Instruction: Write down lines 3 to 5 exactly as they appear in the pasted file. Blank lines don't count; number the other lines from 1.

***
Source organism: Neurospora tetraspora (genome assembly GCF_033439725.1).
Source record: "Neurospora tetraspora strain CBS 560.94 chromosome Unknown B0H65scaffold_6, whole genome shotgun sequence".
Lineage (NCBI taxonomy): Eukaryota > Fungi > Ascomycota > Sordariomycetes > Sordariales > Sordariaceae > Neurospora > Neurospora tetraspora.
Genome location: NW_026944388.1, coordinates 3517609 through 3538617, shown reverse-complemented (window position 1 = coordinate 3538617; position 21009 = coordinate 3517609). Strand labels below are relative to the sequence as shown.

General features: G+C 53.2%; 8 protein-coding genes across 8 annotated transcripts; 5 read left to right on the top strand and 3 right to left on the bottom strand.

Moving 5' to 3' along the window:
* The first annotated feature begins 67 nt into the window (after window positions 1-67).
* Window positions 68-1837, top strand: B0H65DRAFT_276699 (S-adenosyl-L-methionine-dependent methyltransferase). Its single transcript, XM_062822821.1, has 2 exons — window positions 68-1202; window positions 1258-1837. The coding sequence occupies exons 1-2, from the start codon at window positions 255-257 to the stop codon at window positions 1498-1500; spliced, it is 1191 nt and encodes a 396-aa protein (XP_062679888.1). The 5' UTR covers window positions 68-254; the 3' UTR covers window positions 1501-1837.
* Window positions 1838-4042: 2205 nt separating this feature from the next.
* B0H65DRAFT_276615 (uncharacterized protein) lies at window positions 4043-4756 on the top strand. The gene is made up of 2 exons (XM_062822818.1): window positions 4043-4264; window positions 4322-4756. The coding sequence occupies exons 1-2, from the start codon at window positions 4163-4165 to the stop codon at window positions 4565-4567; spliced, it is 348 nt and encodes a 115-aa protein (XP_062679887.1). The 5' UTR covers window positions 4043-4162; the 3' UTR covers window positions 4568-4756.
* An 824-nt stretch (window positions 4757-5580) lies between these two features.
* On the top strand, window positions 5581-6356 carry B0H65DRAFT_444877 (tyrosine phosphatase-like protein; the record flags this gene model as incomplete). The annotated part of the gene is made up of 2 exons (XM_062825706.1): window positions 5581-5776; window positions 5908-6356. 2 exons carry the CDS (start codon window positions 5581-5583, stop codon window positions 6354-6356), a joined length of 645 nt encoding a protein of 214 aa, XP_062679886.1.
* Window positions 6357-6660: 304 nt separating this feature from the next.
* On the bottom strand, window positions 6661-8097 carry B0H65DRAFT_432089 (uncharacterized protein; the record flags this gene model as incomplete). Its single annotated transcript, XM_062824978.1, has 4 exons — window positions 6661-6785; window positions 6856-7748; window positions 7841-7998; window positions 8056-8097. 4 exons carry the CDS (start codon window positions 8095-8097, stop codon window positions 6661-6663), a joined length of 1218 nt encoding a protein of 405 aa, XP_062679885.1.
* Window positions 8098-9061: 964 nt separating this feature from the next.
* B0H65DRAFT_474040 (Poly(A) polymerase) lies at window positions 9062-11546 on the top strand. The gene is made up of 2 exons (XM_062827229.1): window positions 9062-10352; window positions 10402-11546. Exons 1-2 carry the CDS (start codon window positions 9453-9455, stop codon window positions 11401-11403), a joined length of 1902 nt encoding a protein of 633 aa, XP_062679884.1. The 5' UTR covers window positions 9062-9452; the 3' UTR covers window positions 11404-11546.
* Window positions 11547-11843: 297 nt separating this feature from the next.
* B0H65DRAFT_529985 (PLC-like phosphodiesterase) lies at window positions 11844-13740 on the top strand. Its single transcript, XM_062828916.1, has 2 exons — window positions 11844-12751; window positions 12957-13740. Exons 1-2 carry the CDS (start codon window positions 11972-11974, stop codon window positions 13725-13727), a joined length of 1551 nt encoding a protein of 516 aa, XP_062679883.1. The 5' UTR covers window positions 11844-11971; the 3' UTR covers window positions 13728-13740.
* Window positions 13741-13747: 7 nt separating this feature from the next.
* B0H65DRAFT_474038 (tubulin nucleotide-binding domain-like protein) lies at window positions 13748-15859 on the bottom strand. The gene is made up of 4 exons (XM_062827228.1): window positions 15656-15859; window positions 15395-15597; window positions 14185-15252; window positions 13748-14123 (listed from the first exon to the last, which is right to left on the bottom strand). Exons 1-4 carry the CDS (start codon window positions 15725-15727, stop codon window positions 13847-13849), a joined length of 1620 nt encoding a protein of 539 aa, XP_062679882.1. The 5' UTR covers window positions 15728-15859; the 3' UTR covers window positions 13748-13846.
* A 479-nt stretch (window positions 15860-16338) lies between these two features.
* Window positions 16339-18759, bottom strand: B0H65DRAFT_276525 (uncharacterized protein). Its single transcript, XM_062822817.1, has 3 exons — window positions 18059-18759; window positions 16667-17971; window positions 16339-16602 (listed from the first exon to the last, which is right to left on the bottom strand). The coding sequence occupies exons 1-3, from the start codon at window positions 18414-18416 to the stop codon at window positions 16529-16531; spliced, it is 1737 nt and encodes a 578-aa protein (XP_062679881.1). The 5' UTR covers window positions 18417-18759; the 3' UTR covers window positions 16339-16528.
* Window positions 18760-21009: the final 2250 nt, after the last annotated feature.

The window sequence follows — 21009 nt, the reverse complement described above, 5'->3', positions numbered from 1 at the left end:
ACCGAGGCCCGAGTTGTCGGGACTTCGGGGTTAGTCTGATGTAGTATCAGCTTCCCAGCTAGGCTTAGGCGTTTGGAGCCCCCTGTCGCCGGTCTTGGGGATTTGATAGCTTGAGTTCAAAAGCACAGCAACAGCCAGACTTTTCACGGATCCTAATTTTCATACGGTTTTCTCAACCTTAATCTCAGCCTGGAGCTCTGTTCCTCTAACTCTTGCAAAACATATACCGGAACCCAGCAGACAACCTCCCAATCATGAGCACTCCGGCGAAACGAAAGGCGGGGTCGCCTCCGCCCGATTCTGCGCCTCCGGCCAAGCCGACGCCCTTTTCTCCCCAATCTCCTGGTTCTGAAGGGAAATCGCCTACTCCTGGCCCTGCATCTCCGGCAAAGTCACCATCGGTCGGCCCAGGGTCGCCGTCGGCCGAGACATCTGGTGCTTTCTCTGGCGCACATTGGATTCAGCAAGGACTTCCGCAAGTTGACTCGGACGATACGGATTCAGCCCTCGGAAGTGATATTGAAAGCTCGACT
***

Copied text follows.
Lineage (NCBI taxonomy): Eukaryota > Fungi > Ascomycota > Sordariomycetes > Sordariales > Sordariaceae > Neurospora > Neurospora tetraspora.
Genome location: NW_026944388.1, coordinates 3517609 through 3538617, shown reverse-complemented (window position 1 = coordinate 3538617; position 21009 = coordinate 3517609). Strand labels below are relative to the sequence as shown.

General features: G+C 53.2%; 8 protein-coding genes across 8 annotated transcripts; 5 read left to right on the top strand and 3 right to left on the bottom strand.